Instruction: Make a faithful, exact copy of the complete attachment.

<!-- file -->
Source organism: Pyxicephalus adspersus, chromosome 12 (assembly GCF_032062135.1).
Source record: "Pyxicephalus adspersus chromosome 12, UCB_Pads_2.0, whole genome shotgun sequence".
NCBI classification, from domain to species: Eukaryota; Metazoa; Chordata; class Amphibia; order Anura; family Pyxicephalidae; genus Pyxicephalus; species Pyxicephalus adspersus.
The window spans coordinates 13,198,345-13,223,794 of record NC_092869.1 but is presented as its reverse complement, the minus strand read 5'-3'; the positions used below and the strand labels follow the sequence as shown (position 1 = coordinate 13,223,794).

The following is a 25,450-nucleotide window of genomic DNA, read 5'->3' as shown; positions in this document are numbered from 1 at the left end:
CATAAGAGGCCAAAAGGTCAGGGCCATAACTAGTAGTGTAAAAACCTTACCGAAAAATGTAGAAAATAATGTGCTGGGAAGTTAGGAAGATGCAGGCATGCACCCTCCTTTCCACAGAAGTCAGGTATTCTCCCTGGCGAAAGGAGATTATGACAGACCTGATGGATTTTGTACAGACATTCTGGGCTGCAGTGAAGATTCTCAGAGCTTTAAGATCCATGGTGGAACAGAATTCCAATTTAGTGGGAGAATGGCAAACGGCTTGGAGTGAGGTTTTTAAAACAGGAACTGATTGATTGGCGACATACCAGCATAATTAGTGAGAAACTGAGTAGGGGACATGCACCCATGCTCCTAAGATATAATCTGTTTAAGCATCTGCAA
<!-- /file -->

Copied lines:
Source organism: Pyxicephalus adspersus, chromosome 12 (assembly GCF_032062135.1).
Source record: "Pyxicephalus adspersus chromosome 12, UCB_Pads_2.0, whole genome shotgun sequence".
NCBI classification, from domain to species: Eukaryota; Metazoa; Chordata; class Amphibia; order Anura; family Pyxicephalidae; genus Pyxicephalus; species Pyxicephalus adspersus.
The window spans coordinates 13,198,345-13,223,794 of record NC_092869.1 but is presented as its reverse complement, the minus strand read 5'-3'; the positions used below and the strand labels follow the sequence as shown (position 1 = coordinate 13,223,794).

The following is a 25,450-nucleotide window of genomic DNA, read 5'->3' as shown; positions in this document are numbered from 1 at the left end:
CATAAGAGGCCAAAAGGTCAGGGCCATAACTAGTAGTGTAAAAACCTTACCGAAAAATGTAGAAAATAATGTGCTGGGAAGTTAGGAAGATGCAGGCATGCACCCTCCTTTCCACAGAAGTCAGGTATTCTCCCTGGCGAAAGGAGATTATGACAGACCTGATGGATTTTGTACAGACATTCTGGGCTGCAGTGAAGATTCTCAGAGCTTTAAGATCCATGGTGGAACAGAATTCCAATTTAGTGGGAGAATGGCAAACGGCTTGGAGTGAGGTTTTTAAAACAGGAACTGATTGATTGGCGACATACCAGCATAATTAGTGAGAAACTGAGTAGGGGACATGCACCCATGCTCCTAAGATATAATCTGTTTAAGCATCTGCAA